This weekend was the real deal. The entire cast and their families were invited to a company picnic to coincide with the final dress rehearsals Friday evening. Then the company performed at 2 and 7 p.m. yesterday, and again at the same times today.
Though Kates and Faye had seen the whole show in rehearsal a couple times, Friday night’s dress rehearsal was my first time to see it in its entirety.
It was amazing. … After watching Friday night’s dress rehearsal, I said to Kates, “I could watch this a couple more times this weekend.”
The joy and pride of watching Phoebe aside, the lead cast was so charming and talented. That includes the actors playing Wendy and Peter Pan, with whom we attend church and have had the pleasure of watching them grow and develop their talents. And the diminutive third grader playing Tinkerbell was an adorable scene-stealer.
When they flew, it took our breaths away. In Friday night’s dress rehearsal, after the big scene when Peter Pan teaches Wendy and the boys to fly, and the music crescendos and the audience breaks into applause, I leaned over to Kates and just said, “Wow.” I get chills thinking about that moment again now. It was so magical. And during Saturday’s and Sunday’s performances, the scene made me well up. … In the run-up to the show, Vanessa had expressed her anxiety about the technical aspects of it all. They had professionals come into work with the kids and totally pulled it off.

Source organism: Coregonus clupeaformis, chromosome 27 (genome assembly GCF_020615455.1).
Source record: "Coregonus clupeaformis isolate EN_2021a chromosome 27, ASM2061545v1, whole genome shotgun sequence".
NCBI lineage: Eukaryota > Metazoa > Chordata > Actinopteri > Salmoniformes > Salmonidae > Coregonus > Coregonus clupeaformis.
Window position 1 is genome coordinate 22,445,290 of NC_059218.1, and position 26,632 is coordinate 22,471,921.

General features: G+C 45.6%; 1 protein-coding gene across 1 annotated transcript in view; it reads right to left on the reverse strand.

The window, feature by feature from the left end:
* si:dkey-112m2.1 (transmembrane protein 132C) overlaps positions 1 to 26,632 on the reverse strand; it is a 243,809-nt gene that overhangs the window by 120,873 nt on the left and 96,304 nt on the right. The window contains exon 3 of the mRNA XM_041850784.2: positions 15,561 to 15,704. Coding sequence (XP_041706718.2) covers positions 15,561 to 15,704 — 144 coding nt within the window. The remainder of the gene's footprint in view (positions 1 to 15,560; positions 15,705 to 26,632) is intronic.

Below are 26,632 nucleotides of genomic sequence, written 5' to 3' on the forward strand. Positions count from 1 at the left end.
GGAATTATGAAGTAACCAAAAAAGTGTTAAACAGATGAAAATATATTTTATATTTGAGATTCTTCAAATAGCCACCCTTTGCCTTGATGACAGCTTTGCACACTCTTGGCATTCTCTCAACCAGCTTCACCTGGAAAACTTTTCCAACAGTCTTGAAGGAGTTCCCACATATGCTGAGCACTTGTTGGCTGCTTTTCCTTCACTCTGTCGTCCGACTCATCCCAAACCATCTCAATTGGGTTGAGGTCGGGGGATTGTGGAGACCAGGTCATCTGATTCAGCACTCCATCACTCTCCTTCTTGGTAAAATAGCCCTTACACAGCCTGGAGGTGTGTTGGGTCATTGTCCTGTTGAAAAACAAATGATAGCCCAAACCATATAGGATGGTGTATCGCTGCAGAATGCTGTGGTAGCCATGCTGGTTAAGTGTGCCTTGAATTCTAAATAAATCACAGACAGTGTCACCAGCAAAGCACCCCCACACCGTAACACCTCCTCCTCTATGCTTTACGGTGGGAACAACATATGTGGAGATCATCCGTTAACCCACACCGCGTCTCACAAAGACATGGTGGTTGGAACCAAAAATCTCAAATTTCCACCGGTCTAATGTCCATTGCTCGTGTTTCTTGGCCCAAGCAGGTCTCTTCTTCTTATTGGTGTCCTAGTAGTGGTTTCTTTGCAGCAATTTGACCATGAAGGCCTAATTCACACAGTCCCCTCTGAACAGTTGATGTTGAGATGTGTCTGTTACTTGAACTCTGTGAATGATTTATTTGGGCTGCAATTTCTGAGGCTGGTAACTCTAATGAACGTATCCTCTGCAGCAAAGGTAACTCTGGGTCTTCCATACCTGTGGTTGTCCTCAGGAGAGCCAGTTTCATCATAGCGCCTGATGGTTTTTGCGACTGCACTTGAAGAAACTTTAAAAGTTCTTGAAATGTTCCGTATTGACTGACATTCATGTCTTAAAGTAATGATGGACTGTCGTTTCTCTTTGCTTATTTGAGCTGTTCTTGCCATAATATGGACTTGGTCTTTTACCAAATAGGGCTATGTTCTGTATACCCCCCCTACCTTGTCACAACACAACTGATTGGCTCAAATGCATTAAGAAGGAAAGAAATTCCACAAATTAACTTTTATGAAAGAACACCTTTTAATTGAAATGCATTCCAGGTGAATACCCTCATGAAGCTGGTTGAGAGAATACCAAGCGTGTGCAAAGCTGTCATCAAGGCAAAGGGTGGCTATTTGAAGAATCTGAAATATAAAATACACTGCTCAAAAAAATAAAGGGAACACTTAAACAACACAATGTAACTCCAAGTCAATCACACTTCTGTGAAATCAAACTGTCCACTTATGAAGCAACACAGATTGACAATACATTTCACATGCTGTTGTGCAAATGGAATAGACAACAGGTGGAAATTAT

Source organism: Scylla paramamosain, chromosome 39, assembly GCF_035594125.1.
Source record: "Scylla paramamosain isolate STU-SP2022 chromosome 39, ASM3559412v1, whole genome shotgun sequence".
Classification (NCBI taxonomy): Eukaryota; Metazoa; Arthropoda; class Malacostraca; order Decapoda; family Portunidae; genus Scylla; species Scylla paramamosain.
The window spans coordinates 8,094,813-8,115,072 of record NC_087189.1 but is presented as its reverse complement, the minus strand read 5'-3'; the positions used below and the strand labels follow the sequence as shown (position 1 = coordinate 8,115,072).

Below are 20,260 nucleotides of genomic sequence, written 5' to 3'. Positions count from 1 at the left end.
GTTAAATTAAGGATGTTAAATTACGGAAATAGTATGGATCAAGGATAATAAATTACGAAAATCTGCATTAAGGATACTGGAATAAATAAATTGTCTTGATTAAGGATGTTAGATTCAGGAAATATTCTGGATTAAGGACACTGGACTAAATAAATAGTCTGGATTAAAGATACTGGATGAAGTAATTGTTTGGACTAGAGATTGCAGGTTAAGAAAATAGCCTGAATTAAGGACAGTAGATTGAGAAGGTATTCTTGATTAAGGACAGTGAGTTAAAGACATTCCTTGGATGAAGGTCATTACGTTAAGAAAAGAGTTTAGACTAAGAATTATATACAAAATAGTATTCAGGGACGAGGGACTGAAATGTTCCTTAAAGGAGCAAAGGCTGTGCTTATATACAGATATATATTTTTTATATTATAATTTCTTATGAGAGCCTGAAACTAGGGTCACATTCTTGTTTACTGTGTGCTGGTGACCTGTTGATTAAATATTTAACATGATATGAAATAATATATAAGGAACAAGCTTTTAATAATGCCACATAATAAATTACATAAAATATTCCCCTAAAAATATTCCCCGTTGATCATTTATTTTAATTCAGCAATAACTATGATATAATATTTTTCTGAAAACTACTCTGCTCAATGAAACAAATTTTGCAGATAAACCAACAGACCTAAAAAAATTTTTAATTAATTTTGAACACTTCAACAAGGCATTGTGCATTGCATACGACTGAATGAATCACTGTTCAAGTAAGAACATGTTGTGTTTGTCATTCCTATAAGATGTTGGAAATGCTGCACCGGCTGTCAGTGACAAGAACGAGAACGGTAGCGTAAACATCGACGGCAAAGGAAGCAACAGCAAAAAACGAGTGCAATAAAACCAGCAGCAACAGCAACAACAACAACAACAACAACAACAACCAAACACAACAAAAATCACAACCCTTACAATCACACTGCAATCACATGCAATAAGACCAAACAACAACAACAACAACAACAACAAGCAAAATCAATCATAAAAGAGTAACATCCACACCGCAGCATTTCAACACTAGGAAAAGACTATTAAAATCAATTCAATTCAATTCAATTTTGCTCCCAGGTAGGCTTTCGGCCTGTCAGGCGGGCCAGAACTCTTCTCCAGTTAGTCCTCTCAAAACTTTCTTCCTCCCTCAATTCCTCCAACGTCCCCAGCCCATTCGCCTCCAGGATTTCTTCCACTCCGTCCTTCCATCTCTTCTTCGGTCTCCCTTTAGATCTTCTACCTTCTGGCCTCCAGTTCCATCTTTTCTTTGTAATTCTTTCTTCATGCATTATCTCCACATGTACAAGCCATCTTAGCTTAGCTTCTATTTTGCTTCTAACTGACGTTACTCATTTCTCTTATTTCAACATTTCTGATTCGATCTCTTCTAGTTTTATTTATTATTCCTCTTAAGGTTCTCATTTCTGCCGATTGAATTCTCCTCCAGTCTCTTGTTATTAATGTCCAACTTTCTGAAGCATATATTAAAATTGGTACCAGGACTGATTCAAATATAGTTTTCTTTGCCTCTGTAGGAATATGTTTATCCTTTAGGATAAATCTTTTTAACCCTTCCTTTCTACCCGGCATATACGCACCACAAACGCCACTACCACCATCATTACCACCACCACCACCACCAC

After Friday night’s rehearsal, Kates, Faye and I headed for the wings of the performing arts center to meet Phoebe. When she came out from the dressing room and spotted us, she was beaming and fell into my arms for what goes down as the most memorable hug I’ve shared with her to this point. It was a wonderful moment.
To mark Saturday night’s big performance, we met Phoebe’s request for a Subway supper. And we enjoyed a family treat of Sonic limeades and slushis afterward. … On Sunday morning, Kates had to teach Sunday school but I ceased getting ready for church when we decided to let the girls sleep because we exhausted them the night before and they showed no signs of waking up. Phoebe woke around 9:15, and Faye stumbled out of her room at around 9:45. Church started at 9, Sunday School at 10.
At the conclusion of each performance, the house lights came up and Vanessa joined the kids on the stage for some recognition of the company’s volunteers, sponsors and the kids. On Saturday night, each child received a certificate and participatory medal – when Phoebe’s name was called and she accepted her certificate, Vanessa looked at her and exclaimed, “You did it!” Another cool moment in all of this.
After the final performance Sunday, the tears were flowing. Vanessa’s parting words to the cast were this: On your worst days and lowest moments, don’t forget about all those people out there who were cheering for you and clapping for you. Remember that you are loved and you make a difference in other people’s lives.